Sunday December 9, 2018
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Mayor Fischer announces Louisville Metro Government Fiscal Surplus

Citing sound fiscal policies, experienced management and strict budget adherence, Mayor Greg Fischer announced today that Louisville Metro Government ended fiscal year 2015 with a surplus of $18.9 million.

Results largely from efficiencies in government

The surplus represents $6.3 million in increased revenue and $12.6 million in expense savings, which reflect efficiencies in government, the mayor said.

“This is a good government — and an improving economy —at work,” Fischer said. “Department directors held the line on their budgets, working to ensure that every one of those dollar was well-spent. It illustrates our ability to run a lean, efficient operation – and it took a team effort.”

Mindful that “taxpayers are entrusting us with their money,” Fischer said his administration is taking just as much care to ensure the $18.9 million surplus is spent responsibly.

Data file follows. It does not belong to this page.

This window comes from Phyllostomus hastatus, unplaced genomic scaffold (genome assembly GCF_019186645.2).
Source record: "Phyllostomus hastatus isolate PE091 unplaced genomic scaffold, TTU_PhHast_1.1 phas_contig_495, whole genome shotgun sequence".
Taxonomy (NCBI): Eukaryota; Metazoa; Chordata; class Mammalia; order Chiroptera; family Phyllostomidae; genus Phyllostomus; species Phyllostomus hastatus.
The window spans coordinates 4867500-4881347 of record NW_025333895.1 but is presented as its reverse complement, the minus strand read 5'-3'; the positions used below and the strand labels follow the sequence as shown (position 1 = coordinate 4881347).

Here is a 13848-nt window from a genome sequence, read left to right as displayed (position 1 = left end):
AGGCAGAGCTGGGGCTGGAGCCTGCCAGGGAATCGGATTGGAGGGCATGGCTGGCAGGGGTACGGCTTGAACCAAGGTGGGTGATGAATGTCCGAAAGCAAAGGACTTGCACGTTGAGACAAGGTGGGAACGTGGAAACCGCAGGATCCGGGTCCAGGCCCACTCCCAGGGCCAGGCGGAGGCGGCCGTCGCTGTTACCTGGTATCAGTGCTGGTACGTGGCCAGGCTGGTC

Pending a vote by Metro Council this Thursday, the surplus will be spent this way:

  • $6.1 million to pay off debt owed to the Louisville Water Co.
  • $3.6 million for the city’s rainy day fund, bringing the balance to $66 million.
  • $2.5 million for the city’s risk management fund.
  • $2.2 million to cover funding that was expected but not received from grants and other sources.
  • $1.6 million for replacement of computer/technology servers.
  • $500,000 set aside by the Metro Council budget committee for potential projects that it identifies in the future.

The remaining – about $2.4 million — will be set aside for various government accounting-related expenses, including potential legal costs, said Chief Financial Officer Daniel Frockt.

The surplus announcement comes a month after the top three national credit rating services gave high marks to Louisville’s credit worthiness, and as Metro government was, for the third year in a row, awarded a national Distinguished Budget Presentation Award for excellence in governmental budgeting.

The Government Finance Officers Association of the United States and Canada made that award, saying it illustrates a commitment “to meeting the highest principles of governmental budgeting.”

Frockt said the award recognizes the mayor’s charge for all departments to pursue continuous improvement in a transparent and inclusive process.

“It honors the city for producing a budget that serves as policy document, financial plan, operations guide and communications device,” he said.

Fischer said the award, the high bond ratings and the surplus together “reflect my administration’s commitment to being careful stewards of city tax dollars.”

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